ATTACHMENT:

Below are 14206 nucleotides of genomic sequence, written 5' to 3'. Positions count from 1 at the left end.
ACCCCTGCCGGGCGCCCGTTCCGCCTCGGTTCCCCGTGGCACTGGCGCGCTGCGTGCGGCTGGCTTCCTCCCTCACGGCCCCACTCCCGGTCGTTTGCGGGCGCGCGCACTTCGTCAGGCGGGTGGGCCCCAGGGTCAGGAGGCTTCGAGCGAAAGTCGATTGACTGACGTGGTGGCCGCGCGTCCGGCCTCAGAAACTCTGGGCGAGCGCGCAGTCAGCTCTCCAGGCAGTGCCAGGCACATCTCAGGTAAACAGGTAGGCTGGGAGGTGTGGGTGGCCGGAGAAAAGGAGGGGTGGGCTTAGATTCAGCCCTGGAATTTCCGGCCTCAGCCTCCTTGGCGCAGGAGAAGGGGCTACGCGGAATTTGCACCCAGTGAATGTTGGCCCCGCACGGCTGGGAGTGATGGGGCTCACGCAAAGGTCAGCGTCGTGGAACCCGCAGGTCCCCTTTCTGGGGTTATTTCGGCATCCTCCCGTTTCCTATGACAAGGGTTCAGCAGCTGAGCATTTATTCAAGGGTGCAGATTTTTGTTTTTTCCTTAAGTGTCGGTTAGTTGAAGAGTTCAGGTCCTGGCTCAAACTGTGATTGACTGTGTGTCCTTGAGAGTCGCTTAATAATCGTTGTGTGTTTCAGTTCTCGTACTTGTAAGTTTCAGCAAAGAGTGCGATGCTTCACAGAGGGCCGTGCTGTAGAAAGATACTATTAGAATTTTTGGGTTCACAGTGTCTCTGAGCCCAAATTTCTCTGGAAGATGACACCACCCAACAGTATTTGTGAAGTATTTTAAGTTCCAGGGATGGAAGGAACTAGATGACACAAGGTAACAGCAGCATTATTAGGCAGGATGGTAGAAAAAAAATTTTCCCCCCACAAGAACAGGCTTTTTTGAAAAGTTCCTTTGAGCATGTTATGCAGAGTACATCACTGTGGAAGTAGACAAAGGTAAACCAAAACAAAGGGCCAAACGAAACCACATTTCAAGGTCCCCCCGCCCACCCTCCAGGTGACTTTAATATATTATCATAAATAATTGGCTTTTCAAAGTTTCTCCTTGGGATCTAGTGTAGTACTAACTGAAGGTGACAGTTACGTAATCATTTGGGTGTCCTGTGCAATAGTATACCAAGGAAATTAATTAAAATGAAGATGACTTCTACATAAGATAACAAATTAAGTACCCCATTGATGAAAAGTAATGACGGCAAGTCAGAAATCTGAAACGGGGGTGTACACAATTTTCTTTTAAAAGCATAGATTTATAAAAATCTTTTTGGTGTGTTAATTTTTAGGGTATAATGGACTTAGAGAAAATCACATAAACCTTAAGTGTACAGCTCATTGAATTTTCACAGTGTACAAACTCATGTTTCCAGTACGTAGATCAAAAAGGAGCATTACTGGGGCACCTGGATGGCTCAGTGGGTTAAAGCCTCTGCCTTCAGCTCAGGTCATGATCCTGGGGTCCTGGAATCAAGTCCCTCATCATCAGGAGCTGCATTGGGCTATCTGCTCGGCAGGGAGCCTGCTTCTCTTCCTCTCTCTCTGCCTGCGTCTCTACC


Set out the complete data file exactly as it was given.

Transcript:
Below are 14206 nucleotides of genomic sequence, written 5' to 3'. Positions count from 1 at the left end.
ACCCCTGCCGGGCGCCCGTTCCGCCTCGGTTCCCCGTGGCACTGGCGCGCTGCGTGCGGCTGGCTTCCTCCCTCACGGCCCCACTCCCGGTCGTTTGCGGGCGCGCGCACTTCGTCAGGCGGGTGGGCCCCAGGGTCAGGAGGCTTCGAGCGAAAGTCGATTGACTGACGTGGTGGCCGCGCGTCCGGCCTCAGAAACTCTGGGCGAGCGCGCAGTCAGCTCTCCAGGCAGTGCCAGGCACATCTCAGGTAAACAGGTAGGCTGGGAGGTGTGGGTGGCCGGAGAAAAGGAGGGGTGGGCTTAGATTCAGCCCTGGAATTTCCGGCCTCAGCCTCCTTGGCGCAGGAGAAGGGGCTACGCGGAATTTGCACCCAGTGAATGTTGGCCCCGCACGGCTGGGAGTGATGGGGCTCACGCAAAGGTCAGCGTCGTGGAACCCGCAGGTCCCCTTTCTGGGGTTATTTCGGCATCCTCCCGTTTCCTATGACAAGGGTTCAGCAGCTGAGCATTTATTCAAGGGTGCAGATTTTTGTTTTTTCCTTAAGTGTCGGTTAGTTGAAGAGTTCAGGTCCTGGCTCAAACTGTGATTGACTGTGTGTCCTTGAGAGTCGCTTAATAATCGTTGTGTGTTTCAGTTCTCGTACTTGTAAGTTTCAGCAAAGAGTGCGATGCTTCACAGAGGGCCGTGCTGTAGAAAGATACTATTAGAATTTTTGGGTTCACAGTGTCTCTGAGCCCAAATTTCTCTGGAAGATGACACCACCCAACAGTATTTGTGAAGTATTTTAAGTTCCAGGGATGGAAGGAACTAGATGACACAAGGTAACAGCAGCATTATTAGGCAGGATGGTAGAAAAAAAATTTTCCCCCCACAAGAACAGGCTTTTTTGAAAAGTTCCTTTGAGCATGTTATGCAGAGTACATCACTGTGGAAGTAGACAAAGGTAAACCAAAACAAAGGGCCAAACGAAACCACATTTCAAGGTCCCCCCGCCCACCCTCCAGGTGACTTTAATATATTATCATAAATAATTGGCTTTTCAAAGTTTCTCCTTGGGATCTAGTGTAGTACTAACTGAAGGTGACAGTTACGTAATCATTTGGGTGTCCTGTGCAATAGTATACCAAGGAAATTAATTAAAATGAAGATGACTTCTACATAAGATAACAAATTAAGTACCCCATTGATGAAAAGTAATGACGGCAAGTCAGAAATCTGAAACGGGGGTGTACACAATTTTCTTTTAAAAGCATAGATTTATAAAAATCTTTTTGGTGTGTTAATTTTTAGGGTATAATGGACTTAGAGAAAATCACATAAACCTTAAGTGTACAGCTCATTGAATTTTCACAGTGTACAAACTCATGTTTCCAGTACGTAGATCAAAAAGGAGCATTACTGGGGCACCTGGATGGCTCAGTGGGTTAAAGCCTCTGCCTTCAGCTCAGGTCATGATCCTGGGGTCCTGGAATCAAGTCCCTCATCATCAGGAGCTGCATTGGGCTATCTGCTCGGCAGGGAGCCTGCTTCTCTTCCTCTCTCTCTGCCTGCGTCTCTACC